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Wednesday, 6 February 2013

#13questions for your senior leadership team

In the 1st half of 2012 Azusa Pacific University and Leadership Network used a team assessment tool with nearly 600 people representing leadership teams at 145 churches. The results were written up in a report "Searching for Strong Senior Leadership Teams"
By Ryan Hartwig, Ph.D., and Warren Bird, Ph.D.  So a big ht to them as the remainder of this post draws on what that report found.

Of the churches surveyed the majority had average weekend attendance below 500, three quarters were in suburban locations, most were growing and most were staff or pastor led. 

The tool was one developed by Harvard researchers and Hay Group consultants (the same ones who wrote the Harvard Business School book Senior Leadership Teams: What It Takes to Make Them Great). The tool assesses 5 conditions that promote team performance 

1. Being a real team rather than in name only 
2. A clear, compelling, and consequential direction for the team’s work. 
3. An enabling team structure with well-designed team tasks, norms, and composition. 
4. An organizational context that offers necessary reward, information, material, and educational resources. 
5. Access to expert internal or external coaching in teamwork. 

Based on the findings in the report I’ve constructed the 13 questions that are listed below as something you might want to use (possibly anonymous returns?) with your senior leadership team 

I suggest that in the questionnaire you replace the phrase “the team” with the name you use for your church’s senior leadership team. You can then choose to collate the answers and bring them together for discussion at one of your team meetings. This might be a good way to start a conversation on your teams effectiveness.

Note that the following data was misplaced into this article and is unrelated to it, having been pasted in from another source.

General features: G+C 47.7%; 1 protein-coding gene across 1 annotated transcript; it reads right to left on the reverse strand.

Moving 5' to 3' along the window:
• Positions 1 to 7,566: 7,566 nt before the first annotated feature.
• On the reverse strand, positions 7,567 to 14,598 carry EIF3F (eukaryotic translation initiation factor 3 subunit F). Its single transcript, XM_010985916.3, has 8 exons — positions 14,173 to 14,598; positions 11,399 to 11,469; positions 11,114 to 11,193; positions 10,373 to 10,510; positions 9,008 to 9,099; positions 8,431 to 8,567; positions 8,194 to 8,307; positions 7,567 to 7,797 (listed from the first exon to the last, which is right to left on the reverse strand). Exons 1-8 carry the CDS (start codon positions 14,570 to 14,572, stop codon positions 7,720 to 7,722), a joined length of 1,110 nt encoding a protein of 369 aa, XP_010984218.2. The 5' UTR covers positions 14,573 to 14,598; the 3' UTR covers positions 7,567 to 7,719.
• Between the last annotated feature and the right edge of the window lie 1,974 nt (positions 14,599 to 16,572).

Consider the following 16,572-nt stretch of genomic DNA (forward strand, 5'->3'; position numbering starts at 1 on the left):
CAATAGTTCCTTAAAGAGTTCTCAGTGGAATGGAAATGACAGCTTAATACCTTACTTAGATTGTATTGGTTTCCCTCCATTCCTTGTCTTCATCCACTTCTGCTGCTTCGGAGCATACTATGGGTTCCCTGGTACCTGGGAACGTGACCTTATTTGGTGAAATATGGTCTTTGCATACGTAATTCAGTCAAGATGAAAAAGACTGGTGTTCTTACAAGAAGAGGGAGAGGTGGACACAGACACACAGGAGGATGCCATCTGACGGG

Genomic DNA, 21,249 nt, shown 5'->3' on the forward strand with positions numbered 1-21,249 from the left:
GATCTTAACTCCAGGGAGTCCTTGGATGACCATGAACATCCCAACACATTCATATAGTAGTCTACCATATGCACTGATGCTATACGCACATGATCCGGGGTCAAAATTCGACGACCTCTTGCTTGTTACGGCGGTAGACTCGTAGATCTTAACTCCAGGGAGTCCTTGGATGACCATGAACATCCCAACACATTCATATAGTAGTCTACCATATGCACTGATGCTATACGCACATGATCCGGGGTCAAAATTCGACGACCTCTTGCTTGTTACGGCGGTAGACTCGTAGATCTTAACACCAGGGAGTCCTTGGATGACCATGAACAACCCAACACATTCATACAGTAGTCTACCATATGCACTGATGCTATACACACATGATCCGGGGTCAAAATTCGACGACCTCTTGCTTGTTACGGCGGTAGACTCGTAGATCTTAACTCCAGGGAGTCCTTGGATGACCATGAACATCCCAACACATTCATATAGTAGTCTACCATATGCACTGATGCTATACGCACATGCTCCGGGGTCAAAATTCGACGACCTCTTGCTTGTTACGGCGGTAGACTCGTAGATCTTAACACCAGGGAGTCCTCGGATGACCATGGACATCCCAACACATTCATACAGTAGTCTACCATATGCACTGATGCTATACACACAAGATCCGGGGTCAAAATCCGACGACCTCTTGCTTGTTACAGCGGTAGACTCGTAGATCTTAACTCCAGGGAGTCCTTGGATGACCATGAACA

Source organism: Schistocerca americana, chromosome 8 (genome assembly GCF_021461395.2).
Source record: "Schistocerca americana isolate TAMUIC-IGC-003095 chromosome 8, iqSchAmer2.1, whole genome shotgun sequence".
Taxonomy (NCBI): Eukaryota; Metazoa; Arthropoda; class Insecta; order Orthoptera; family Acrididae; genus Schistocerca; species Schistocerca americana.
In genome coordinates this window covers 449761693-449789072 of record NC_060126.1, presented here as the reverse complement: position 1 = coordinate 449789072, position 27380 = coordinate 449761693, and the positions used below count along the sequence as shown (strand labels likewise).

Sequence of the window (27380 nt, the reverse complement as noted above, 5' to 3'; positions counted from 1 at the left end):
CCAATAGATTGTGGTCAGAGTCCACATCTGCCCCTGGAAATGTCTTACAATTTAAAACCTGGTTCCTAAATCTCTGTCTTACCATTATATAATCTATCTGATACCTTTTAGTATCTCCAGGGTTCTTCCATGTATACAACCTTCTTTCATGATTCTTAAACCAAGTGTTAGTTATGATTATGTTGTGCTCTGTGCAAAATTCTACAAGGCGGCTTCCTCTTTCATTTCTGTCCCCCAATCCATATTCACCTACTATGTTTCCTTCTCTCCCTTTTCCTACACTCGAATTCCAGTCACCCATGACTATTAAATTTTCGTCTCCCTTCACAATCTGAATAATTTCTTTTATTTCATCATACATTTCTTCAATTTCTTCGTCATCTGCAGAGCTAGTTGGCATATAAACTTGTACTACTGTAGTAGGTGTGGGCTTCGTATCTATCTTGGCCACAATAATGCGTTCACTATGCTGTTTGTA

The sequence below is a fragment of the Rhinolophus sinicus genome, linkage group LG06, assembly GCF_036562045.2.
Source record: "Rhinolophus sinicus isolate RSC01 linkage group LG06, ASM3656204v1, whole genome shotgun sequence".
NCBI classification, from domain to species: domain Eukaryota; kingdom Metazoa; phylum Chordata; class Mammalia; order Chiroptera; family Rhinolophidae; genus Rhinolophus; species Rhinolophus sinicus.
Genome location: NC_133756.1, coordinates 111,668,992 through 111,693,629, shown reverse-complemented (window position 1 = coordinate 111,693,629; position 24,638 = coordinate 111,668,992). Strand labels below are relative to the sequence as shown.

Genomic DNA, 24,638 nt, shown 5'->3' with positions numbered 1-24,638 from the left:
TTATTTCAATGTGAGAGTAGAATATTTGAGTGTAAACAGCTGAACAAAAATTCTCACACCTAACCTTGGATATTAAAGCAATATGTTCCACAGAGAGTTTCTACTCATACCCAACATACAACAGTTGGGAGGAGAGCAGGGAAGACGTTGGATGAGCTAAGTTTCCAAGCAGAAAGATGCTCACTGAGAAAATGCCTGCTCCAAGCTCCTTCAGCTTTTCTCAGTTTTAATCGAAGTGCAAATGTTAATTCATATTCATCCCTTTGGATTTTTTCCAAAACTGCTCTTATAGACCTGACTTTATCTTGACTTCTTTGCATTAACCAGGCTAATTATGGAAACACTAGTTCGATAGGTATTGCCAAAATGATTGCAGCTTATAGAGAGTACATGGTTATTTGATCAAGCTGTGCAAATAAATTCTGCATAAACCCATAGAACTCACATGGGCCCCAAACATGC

Getting a copy of the report using the link at the start of this post will help you understand the reasoning behind these questions.

Q1) What is the specific unique purpose of the team? 
Q2) How is that purpose distinctive from the church’s mission or the purpose of other teams in the church? 
Q3) How clear is that purpose and how challenging is it? 
Q4) Are at least 50% of your church wide decisions made by the team? 
Q5) How is the team structured to help it make excellent church wide decisions? 
Q6) What are the priorities of the team? 
Q7) How much of the teams time is spent on its priorities? 
Q8) How do the members of the team get to know each other informally? 
Q9) What does the team do to spend time on team building and coaching? 
Q10) How have the members of the team agreed the team goals, team member roles and norms and productive meeting structures and practices? 
Q11) What communication, problem solving, decision making, idea generating and mutual accountability procedures does the team use? 
Q12) How often does the team discuss resourcing and workload and power dynamic issues? 
Q13) Who is in the team?

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